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AUSTIN BUNN A writer helps people with chronic illness regain power over their stories—and their lives.

Disease can twist a life’s story off course, imposing its own murky plot. The shift is stark and defining—there is everything before you got sick and everything after.

That’s why Austin Bunn created the Patient Voice Project, a creative writing program that has helped people with cancer, mental illness, and other chronic conditions recover control of their stories and their lives.

“By and large, the narrative of illness is totally passive,” Bunn says. “Your doctor tells you something, you show up for treatment when told, you don’t know why some things work and others don’t. We ask people to look for agency and choice within that experience.”

A New Jersey native, Bunn came to the University to study fiction in the Iowa Writers’ Workshop, but he sought a break from the cloistered work of writing. The Patient Voice grew in part from his own experience.

“As a kid, I had surgery at the Children’s Hospital of Philadelphia, and I remember feeling like I wasn’t able to talk about what I was going through,” he says.

“Austin realized a natural connection between two of Iowa’s greatest strengths—the Writers’ Workshop and UI Hospitals and Clinics,” says Leslie Finer, director of the University’s Arts Share program, who helped Bunn secure startup support from the Office of the Provost. “He put incredible energy behind the idea and was committed to finding the funding and connections to establish and sustain it.”

Bunn developed a curriculum and recruited fellow MFA students as teachers. Since 2005, he and colleagues have provided individual and small-group writing instruction to nearly 100 participants, emphasizing pivotal benchmarks from life before and after diagnosis.

“We ask students to identify peak experiences, positive or negative, from their whole lives—parents getting divorced, falling in love for the first time, dropping out of school,” Bunn says. “Then they do the same thing with their illness.”

The approach yields perspective on disease and strategies that confront it. “Our first writer was 40, a mother of two, diagnosed with a stage IV brain tumor,” Bunn recalls. “She wrote about building a house with her husband, then about going to Texas for radiation therapy and recuperating in an EconoLodge. That became her focus—how do you get strong when you’re so far from home?”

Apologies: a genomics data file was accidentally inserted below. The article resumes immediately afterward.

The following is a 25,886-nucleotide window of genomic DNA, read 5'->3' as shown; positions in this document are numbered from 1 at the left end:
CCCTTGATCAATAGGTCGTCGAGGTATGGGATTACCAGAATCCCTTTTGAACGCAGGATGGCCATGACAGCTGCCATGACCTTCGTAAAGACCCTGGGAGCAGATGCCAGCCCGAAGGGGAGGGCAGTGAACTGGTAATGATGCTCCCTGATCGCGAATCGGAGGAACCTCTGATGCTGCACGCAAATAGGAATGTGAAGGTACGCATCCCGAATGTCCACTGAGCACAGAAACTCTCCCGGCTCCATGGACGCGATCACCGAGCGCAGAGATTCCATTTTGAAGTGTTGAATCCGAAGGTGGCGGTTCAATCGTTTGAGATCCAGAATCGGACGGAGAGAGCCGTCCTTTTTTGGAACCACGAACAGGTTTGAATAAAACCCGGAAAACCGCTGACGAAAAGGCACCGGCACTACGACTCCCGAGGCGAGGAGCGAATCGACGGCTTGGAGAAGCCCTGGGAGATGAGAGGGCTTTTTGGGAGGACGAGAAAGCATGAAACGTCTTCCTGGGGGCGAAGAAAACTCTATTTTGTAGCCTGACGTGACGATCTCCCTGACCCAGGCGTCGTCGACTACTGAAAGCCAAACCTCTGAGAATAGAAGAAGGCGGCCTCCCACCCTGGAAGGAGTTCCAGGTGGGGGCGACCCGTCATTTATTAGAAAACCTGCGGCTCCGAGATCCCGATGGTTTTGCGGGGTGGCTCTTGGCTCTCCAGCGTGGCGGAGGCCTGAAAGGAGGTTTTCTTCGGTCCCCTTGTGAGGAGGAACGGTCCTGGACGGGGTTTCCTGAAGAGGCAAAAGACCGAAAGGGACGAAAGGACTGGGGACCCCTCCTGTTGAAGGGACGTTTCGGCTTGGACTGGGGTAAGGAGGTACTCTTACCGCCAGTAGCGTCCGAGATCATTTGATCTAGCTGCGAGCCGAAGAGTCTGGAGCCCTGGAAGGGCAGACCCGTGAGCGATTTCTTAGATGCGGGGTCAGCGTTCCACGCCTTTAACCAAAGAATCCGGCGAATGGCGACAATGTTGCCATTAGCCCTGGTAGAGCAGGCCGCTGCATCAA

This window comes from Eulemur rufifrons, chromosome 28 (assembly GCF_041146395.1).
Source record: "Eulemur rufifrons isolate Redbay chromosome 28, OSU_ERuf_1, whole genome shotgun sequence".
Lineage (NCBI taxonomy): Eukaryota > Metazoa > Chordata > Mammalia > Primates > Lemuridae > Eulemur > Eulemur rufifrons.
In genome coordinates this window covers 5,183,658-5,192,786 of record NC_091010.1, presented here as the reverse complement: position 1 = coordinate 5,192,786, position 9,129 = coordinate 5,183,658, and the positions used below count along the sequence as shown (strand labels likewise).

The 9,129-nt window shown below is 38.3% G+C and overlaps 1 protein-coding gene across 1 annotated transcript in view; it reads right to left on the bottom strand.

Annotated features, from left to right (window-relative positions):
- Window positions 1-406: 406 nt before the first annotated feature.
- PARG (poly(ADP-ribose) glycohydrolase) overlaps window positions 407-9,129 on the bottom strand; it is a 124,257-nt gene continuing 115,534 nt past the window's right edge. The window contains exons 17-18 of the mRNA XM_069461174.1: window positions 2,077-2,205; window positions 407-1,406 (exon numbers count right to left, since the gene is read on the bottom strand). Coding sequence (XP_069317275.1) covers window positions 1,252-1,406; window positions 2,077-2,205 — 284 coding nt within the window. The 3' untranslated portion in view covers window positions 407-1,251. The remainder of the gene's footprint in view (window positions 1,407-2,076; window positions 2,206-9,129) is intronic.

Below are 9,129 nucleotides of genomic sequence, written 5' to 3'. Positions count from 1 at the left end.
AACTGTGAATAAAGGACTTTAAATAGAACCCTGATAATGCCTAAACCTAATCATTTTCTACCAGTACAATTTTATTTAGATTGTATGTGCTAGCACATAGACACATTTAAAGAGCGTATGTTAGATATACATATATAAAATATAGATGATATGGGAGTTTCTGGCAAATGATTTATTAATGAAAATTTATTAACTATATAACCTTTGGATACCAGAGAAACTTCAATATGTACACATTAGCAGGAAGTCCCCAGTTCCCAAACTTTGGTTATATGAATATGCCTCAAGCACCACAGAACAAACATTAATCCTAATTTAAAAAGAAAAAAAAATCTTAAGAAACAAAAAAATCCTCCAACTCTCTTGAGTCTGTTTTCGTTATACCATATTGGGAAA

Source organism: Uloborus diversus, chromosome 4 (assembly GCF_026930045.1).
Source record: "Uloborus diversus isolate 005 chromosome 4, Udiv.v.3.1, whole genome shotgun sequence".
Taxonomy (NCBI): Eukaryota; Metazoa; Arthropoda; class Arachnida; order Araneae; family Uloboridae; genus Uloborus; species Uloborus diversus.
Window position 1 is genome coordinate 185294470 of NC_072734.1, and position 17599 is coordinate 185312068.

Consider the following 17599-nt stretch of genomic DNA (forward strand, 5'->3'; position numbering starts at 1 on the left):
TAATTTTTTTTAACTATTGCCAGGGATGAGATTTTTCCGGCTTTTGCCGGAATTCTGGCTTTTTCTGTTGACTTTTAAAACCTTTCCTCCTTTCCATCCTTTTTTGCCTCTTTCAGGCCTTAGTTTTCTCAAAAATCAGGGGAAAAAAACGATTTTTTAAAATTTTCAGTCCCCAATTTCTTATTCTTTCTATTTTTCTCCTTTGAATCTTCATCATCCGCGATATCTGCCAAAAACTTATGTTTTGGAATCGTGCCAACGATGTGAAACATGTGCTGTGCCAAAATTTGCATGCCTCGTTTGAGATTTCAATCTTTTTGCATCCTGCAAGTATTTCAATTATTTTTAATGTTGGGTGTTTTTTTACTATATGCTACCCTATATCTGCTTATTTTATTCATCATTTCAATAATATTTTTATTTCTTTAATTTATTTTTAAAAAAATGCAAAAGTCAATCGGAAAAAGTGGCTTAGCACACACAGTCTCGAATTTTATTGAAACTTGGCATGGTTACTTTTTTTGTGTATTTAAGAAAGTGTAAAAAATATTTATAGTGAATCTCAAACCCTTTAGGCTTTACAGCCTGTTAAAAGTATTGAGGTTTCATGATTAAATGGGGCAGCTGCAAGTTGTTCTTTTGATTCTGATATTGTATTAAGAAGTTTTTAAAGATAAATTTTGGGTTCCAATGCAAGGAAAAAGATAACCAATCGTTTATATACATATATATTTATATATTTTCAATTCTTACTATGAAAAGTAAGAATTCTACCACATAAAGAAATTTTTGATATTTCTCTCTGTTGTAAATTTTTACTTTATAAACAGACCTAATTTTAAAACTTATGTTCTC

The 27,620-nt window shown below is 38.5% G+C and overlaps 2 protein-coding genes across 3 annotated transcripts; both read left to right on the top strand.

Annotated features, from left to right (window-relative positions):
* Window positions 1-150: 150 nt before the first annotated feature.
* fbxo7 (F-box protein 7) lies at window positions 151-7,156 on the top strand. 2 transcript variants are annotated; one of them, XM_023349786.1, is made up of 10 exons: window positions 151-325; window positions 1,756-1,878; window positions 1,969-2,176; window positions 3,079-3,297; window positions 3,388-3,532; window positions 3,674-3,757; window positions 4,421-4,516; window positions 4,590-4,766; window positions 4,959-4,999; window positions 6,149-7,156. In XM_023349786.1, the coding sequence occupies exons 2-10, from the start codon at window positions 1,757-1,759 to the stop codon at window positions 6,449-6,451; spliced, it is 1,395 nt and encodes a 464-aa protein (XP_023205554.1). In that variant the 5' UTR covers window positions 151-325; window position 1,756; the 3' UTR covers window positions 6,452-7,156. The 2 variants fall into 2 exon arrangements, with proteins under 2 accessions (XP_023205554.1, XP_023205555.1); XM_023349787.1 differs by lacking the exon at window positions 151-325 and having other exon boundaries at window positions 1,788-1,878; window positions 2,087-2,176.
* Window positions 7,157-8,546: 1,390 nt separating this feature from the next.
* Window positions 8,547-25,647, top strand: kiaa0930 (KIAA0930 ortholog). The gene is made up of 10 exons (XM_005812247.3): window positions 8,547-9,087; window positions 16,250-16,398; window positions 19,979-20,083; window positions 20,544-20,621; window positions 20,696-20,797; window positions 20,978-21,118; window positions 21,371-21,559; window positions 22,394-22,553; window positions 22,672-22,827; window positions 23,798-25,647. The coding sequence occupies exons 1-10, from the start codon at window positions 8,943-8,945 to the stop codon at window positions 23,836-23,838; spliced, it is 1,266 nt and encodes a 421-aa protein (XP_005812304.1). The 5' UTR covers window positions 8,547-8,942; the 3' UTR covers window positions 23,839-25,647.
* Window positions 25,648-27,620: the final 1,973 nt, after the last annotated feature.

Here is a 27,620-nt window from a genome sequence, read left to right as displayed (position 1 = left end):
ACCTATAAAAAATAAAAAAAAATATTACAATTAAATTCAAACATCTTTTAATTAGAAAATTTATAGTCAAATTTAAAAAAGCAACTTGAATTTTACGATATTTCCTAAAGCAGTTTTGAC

In response, the woman wrote about treating herself to three-course meals before bouts of radiation. Reflecting on small luxuries and big decisions—firing a doctor, for example—reminds patients of their choices, including how to present their stories and themselves.

“The Patient Voice isn’t just about creative writing classes,” Bunn says. “It’s about repairing people’s stories so they can better tell them to their families and friends, and to their doctors.”

Grants from Johnson & Johnson, the Society for the Arts in Healthcare, and Humanities Iowa have expanded the program, and Bunn is developing an anthology of patient work targeted especially at health professionals and writing teachers who’d like to replicate it.

Bunn graduated from the Writers’ Workshop in 2006 and this year completed an MFA in playwriting. He’s moved to Louisville, Ky., to teach and write, but the program he launched lives on. Arts Share continues to administer the Patient Voice, and Workshop student David Fleming has taken over as coordinator.

The program has shaped Bunn’s writing. “When I write fiction, I’m more attuned to a character’s state of mind and choices,” he says. “I’m used to hearing patients describe everything that happens to them, then asking, ‘Yeah, but what do you get to do?’ I do the same with characters.”

Through their work with the Patient Voice Project, Bunn and fellow instructors become characters in their students’ ongoing stories, and the impact of their choices may linger long after the classes close. The experience is profound and sometimes even daunting.

“You realize you’re meeting people during what may be the most intense experience of their lives, helping them tell others about it and get power over it themselves,” Bunn says. “It’s some of the best teaching, some of the most important teaching, I’ve ever done.”

Story by Lin Larson; Photo by Tom Jorgensen

Sept. 4, 2007